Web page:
Gen Y book review: The Book Thief by Markus Zusak

This week author Markus Zusak addressed 400 fans at the Highland Park Literary Festival and recalled that his very first reading of one of his works at a library near his home in Australia was attended by... nobody.  “But the librarian still made me read from my book – just to her.” She may have realised Zusak would be thankful for the practice in the future - now that he is in demand globally. Starting as a writer for young adults The Book Thief has charmed readers of all ages. But what does a typical Gen Y reader from Zusak's hometown think of the highly acclaimed novel? Let's see...                                                               Click cover to buy>>

Why am I reading The Book Thief?

The Book Thief by Markus Zusak is a good novel.

1. It is situated in history. The majority of the book is set between 1939 and 1942 in Nazi Germany. The fictional town of Molching just outside the city of Munich has in it a Himmel Street, where such despair and love and humanity can be found. All this in the midst of a World War that is a machine in motion beyond the control and comprehension of these average Germans we are reading about. The Book Thief is incredibly written, such that the essence of what it is to be a powerless individual trapped in such machinations is a profound visceral experience for readers.

2. It is narrated by death. I've never been so impressed by the choice and execution of perspective in a novel. It is quite simply unstoppably interesting. As you might imagine, given the historical context, death himself is quite busy. And as narrator, it tells you that. Zusak makes death himself a relatable character. Unstoppably interesting.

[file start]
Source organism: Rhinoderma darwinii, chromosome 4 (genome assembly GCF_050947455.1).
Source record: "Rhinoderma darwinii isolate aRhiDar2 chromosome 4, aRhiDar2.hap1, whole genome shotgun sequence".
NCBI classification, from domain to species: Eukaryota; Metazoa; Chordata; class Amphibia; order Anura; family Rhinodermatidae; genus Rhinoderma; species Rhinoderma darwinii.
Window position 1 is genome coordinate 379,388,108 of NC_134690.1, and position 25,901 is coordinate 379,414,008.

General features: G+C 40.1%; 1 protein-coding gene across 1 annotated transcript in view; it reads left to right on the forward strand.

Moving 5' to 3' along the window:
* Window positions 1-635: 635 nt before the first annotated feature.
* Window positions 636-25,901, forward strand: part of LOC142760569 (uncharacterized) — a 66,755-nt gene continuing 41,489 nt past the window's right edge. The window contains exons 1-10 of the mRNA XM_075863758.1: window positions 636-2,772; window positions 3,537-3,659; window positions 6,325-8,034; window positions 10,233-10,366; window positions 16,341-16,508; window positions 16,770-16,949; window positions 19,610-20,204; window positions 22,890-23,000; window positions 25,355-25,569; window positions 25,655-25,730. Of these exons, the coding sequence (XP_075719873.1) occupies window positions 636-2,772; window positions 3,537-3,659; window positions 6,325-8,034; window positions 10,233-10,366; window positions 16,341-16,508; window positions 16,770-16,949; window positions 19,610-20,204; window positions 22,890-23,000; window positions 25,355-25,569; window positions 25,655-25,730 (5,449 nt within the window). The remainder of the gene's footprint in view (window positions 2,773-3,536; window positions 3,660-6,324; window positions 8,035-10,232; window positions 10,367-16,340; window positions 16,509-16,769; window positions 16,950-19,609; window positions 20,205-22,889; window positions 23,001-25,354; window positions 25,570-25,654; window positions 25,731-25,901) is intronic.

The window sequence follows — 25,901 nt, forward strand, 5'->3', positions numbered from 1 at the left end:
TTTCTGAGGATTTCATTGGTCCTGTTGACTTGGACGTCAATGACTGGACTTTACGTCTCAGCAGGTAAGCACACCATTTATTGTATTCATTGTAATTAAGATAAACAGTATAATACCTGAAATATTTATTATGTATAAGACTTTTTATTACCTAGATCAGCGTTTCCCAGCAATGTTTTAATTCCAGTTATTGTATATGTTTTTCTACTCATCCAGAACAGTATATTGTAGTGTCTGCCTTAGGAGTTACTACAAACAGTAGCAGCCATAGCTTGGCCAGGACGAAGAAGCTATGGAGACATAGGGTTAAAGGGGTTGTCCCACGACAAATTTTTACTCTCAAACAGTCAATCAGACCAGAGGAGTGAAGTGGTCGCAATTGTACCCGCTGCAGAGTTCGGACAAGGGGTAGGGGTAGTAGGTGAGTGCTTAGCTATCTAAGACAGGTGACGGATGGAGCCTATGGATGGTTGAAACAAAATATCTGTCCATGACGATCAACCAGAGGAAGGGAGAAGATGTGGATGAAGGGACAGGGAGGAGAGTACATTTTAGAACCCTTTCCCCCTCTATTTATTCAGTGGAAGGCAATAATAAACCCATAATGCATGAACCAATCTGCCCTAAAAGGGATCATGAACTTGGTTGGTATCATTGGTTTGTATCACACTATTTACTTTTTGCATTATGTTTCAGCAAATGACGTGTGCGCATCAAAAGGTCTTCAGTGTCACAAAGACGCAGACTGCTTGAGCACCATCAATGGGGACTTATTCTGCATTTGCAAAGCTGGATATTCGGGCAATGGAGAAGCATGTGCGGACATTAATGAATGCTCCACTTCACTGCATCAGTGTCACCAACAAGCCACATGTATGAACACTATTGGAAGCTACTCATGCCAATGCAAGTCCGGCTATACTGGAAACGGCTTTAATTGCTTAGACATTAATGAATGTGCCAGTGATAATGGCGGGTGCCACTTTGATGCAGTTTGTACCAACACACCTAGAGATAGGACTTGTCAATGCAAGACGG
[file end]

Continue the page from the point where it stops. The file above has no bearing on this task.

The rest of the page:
Markus Zusak, The Book Thief, bestsellers, Australian book, book review
3. The characters taste real. I mean real world real, experiencing the real of 70 years ago. These soft-hearted good Germans; they're free compared to the Jews, but they're still trapped. The young Jewish German they are harbouring is tormented, learning what it means to have an identity less than human imposed upon him. Death is quite good at articulating the experiences of these characters, and his insights read fresh.

4. It reads easy.

The Book Thief by Markus Zusak, Picador, Australia; Knopf, USA. First published March 14, 2006. More than 2.5 million copies have sold in the US alone.
- Josiah Hallett


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